Letter from Cecil Sharp to Ralph Vaughan Williams

Letter No.: 

Dear V. [W].

It is really most good of you to go through my MS. so carefully.  I see the force of nearly all your contentions, but I do not wholly agree with one or two of them.
For instance, your objection to my remark about the grammarian seems to me to be a misunderstanding.  What I mean is that while folk music was constructed according to rule and law, the folk-singers were unconscious of them.  The “advent of the grammarian” marked the time when these rules were for the first time consciously observed and codified and that surely synchronized with the beginnings of art-music.  There were no pedants among the folk song creators, because they were wholly unconscious of any musical law or even of the fact that they were creators.  My point, however, is that the rules were there all the same, though unobserved or systematized and that therefore folk-music is just as scientific as art music - perhaps the difficulty is that I have not made this clear.
When I have referred to “voice production”, I have had [in] mind the highly technical science about breathing, physiological questions about the larynx, shield cartilages, etc., talk about which occupies a great part of the music lesson in schools.  In the forthcoming reprint of the Suggestions, I don’t know how many pages are occupied with this subject. I quite agree that teachers should pay attention to the quality of the singing tone, but this, I contend, can be done very easily and simply by general direction such as looking after the words, insisting upon a good round tone and suppressing shouting.  And this I had intended to say in a concluding paragraph giving the teacher instructions how to teach folk songs.  Personally, I believe that this voice production craze - largely the result of the preparation of songs for competitions is doing infinite harm in the elementary schools, because it prevents the children from letting themselves go and expressing themselves naturally when they are singing.  I agree that I have not made this clear enough, but I am convinced that the value of the folk song in the schools will become nil, if this ridiculous attention to voice production is expended upon them.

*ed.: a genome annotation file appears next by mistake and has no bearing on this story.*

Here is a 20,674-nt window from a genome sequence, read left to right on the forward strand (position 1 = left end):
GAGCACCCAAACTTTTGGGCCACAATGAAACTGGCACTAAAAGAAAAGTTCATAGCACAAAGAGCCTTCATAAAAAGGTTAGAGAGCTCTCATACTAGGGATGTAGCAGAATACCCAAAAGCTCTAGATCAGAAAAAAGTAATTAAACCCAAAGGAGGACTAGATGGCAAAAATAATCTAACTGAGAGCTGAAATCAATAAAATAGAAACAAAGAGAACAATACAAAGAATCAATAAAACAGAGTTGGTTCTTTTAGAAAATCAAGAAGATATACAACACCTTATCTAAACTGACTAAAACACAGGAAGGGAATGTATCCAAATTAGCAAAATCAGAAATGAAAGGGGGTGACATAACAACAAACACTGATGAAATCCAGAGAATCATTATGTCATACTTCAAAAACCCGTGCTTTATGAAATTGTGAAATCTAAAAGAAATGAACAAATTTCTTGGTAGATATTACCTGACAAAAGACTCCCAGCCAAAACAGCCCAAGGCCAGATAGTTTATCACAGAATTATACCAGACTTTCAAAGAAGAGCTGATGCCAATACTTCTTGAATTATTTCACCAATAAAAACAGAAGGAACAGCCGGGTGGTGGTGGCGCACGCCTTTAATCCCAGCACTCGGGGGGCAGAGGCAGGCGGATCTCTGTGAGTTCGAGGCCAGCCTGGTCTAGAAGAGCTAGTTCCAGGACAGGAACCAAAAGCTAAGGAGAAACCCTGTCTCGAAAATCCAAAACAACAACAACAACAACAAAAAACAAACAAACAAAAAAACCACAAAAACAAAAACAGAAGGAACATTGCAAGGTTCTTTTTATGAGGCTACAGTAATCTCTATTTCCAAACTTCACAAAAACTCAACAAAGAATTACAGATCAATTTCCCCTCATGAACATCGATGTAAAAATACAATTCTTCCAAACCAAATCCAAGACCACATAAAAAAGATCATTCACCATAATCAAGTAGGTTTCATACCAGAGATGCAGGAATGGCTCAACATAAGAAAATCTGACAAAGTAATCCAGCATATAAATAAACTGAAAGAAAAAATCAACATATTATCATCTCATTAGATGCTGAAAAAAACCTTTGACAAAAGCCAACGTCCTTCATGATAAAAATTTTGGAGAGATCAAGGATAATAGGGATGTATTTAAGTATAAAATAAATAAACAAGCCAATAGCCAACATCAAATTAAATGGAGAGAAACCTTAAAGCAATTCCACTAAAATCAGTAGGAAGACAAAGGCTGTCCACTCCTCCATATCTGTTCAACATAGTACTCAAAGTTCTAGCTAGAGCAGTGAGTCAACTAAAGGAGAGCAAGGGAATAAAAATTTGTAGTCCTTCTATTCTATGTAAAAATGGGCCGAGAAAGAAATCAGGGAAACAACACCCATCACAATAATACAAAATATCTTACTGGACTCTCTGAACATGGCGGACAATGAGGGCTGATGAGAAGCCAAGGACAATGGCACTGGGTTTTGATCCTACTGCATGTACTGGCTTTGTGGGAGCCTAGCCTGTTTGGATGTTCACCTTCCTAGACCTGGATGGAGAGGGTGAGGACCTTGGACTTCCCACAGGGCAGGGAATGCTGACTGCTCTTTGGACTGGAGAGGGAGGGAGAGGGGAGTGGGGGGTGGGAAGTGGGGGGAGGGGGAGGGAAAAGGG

Do you really mean that harmony is just as spontaneous [as] folk melody?  Think of the pedantic rules which hampered the early harmonists!
Surely the rule of one note one syllable is the general use.  I am aware, of course, that there are exceptions, but are not the greater number of these apparent and not real, i.e. the result of the publication of one version of the tune to all the stanzas?  It seems to me that this is the most obvious and patent technical distinction between folk and art song.  I have, perhaps, put the point rather too dogmatically and I will modify it: but I do not think I ought to cut it out altogether.
So sorry you couldn’t come down to-day.  It would have been so much jollier to have discussed these questions together.  Some of them are very important and I should like to know all your arguments.  Hope you will have a good time abroad.  I envy you the quiet.  I live in a whirl and often wonder how I go on without more intervals for recreation.  Everything I do nowadays is done against time.
The rehearsals of “The Dream”2(!) begin on Tuesday and I am ill-prepared.
Yours ever

1.  A performance of A Midsummer Night’s Dream directed by Granville Barker which opened on 6 February 1914 (ex inf UVW).  Sharp arranged the music and dances.


Location of original letter:

Shelfmark of original letter: 
MS Mus. 1714/1/2, ff.117-119
General notes: 

This letter is written in reply to VWL388.  The text is taken from a typewritten copy of the file copy of Sharp’s letter in UVW’s files.

Original database number: